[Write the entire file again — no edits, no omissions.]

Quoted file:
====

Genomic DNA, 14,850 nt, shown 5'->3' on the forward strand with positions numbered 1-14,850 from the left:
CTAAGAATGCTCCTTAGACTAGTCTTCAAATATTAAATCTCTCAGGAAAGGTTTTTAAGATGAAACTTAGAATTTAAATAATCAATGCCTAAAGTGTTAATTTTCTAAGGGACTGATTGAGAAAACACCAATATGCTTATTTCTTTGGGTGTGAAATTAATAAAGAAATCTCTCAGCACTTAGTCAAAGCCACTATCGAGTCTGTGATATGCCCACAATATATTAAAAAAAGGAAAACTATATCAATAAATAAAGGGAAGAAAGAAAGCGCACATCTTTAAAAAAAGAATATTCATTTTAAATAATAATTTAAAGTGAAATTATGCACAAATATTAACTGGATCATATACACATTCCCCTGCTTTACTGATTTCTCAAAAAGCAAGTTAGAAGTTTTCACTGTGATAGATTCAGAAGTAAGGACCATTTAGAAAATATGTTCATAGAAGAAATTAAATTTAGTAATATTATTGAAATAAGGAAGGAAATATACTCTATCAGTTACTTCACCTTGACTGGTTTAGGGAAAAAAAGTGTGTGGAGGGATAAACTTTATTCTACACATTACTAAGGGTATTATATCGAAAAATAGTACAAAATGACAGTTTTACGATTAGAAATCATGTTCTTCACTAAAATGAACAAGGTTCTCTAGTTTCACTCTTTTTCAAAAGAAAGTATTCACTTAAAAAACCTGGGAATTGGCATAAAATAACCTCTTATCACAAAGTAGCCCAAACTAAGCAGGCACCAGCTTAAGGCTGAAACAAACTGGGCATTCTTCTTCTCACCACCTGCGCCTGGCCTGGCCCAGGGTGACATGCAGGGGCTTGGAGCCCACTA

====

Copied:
Genomic DNA, 14,850 nt, shown 5'->3' on the forward strand with positions numbered 1-14,850 from the left:
CTAAGAATGCTCCTTAGACTAGTCTTCAAATATTAAATCTCTCAGGAAAGGTTTTTAAGATGAAACTTAGAATTTAAATAATCAATGCCTAAAGTGTTAATTTTCTAAGGGACTGATTGAGAAAACACCAATATGCTTATTTCTTTGGGTGTGAAATTAATAAAGAAATCTCTCAGCACTTAGTCAAAGCCACTATCGAGTCTGTGATATGCCCACAATATATTAAAAAAAGGAAAACTATATCAATAAATAAAGGGAAGAAAGAAAGCGCACATCTTTAAAAAAAGAATATTCATTTTAAATAATAATTTAAAGTGAAATTATGCACAAATATTAACTGGATCATATACACATTCCCCTGCTTTACTGATTTCTCAAAAAGCAAGTTAGAAGTTTTCACTGTGATAGATTCAGAAGTAAGGACCATTTAGAAAATATGTTCATAGAAGAAATTAAATTTAGTAATATTATTGAAATAAGGAAGGAAATATACTCTATCAGTTACTTCACCTTGACTGGTTTAGGGAAAAAAAGTGTGTGGAGGGATAAACTTTATTCTACACATTACTAAGGGTATTATATCGAAAAATAGTACAAAATGACAGTTTTACGATTAGAAATCATGTTCTTCACTAAAATGAACAAGGTTCTCTAGTTTCACTCTTTTTCAAAAGAAAGTATTCACTTAAAAAACCTGGGAATTGGCATAAAATAACCTCTTATCACAAAGTAGCCCAAACTAAGCAGGCACCAGCTTAAGGCTGAAACAAACTGGGCATTCTTCTTCTCACCACCTGCGCCTGGCCTGGCCCAGGGTGACATGCAGGGGCTTGGAGCCCACTA